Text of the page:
MIT course leads to innovative mobile health applications

In the short time FierceMobileHealthcare has been around, we've written plenty about the potential for basic cell phones to improve healthcare in developing countries that lack the resources of the West. Now, smartphones are finding a niche among health workers in remote corners of the globe, thanks to an incubation project at MIT, with support from Mexican billionaire Carlos Slim.

"Can you make a cellphone change the world?" is the challenge put forth by Jhonatan Rotberg, an employee of telecommunications firm Telmex whom Slim's foundation sent to MIT to teach a course called NextLab. Students have come up with about two dozen projects, and three have turned into businesses. One, called Moca, is a nonprofit that's developing software to facilitate the transmission of medical images from field workers to urban doctors in the Philippines.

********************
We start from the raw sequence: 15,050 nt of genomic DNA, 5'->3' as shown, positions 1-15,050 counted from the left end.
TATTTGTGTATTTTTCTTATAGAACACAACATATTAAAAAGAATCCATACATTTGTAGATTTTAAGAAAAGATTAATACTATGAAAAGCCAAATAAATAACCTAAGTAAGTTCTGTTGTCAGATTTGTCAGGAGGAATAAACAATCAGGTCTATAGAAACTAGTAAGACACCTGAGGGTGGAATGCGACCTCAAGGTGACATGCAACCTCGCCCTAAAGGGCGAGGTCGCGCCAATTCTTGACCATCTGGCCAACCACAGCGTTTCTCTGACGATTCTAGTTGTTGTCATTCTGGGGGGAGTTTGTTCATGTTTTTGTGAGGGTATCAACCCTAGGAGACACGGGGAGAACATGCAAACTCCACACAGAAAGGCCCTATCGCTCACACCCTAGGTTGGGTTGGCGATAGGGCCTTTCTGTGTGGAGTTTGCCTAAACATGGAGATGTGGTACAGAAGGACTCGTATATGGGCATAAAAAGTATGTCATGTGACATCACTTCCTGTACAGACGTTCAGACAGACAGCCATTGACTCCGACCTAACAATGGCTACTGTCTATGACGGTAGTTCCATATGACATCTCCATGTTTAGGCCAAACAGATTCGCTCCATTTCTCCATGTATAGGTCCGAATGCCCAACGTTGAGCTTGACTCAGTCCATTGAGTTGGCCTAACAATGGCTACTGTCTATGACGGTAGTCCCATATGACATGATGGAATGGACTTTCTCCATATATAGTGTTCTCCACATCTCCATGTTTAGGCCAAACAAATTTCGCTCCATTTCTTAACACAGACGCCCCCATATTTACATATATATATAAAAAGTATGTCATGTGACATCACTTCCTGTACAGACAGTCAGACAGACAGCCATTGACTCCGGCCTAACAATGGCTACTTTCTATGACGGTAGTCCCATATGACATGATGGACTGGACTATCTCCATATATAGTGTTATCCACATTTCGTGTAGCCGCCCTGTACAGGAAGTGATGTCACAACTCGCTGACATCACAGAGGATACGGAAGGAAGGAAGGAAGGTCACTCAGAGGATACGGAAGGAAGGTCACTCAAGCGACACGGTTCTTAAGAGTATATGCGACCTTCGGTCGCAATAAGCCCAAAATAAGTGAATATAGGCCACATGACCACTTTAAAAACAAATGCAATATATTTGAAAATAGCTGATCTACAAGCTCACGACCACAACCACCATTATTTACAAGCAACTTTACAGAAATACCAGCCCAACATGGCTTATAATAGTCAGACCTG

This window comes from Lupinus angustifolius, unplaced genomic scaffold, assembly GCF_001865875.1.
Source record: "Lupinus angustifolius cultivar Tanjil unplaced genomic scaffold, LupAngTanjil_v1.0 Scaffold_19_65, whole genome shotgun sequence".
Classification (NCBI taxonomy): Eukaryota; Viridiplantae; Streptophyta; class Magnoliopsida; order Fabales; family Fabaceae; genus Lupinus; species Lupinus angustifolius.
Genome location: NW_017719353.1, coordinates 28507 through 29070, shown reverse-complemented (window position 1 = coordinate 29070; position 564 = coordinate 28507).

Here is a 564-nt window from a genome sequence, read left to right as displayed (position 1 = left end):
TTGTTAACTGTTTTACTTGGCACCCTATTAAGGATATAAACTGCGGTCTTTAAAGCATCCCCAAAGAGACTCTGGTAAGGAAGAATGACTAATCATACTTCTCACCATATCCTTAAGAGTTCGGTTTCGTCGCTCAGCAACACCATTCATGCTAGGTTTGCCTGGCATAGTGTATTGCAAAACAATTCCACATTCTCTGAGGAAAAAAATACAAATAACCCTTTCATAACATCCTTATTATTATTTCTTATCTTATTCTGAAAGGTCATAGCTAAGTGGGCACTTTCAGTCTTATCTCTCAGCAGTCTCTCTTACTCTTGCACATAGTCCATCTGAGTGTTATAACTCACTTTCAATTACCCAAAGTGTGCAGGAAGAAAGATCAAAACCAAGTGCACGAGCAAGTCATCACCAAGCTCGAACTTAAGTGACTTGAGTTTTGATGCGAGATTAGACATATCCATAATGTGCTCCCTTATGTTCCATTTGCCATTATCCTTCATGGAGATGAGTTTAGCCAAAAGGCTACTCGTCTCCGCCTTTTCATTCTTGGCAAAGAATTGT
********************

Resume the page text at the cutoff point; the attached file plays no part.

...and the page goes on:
"We started with X-rays, but there's no reason we can't also transmit ultrasound videos, echocardiograms, and other medical imagery," Dr. Leo Anthony Celi, a recent MIT grad, tells the Boston Globe.

For more about NextLab:
- read this Boston Globe story

Suggested Articles

The newly launched Center for Connected Health will be largest telehealth hub in the Philadelphia region, according to Penn Medicine.

The FDA commissioner wants to use additional funding under Trump's budget to advance digital health initiatives and integrate real-world data.

The FDA's approval of an app that uses AI to notify specialists of a potential stroke offers new possibilities for triage software that uses CDS.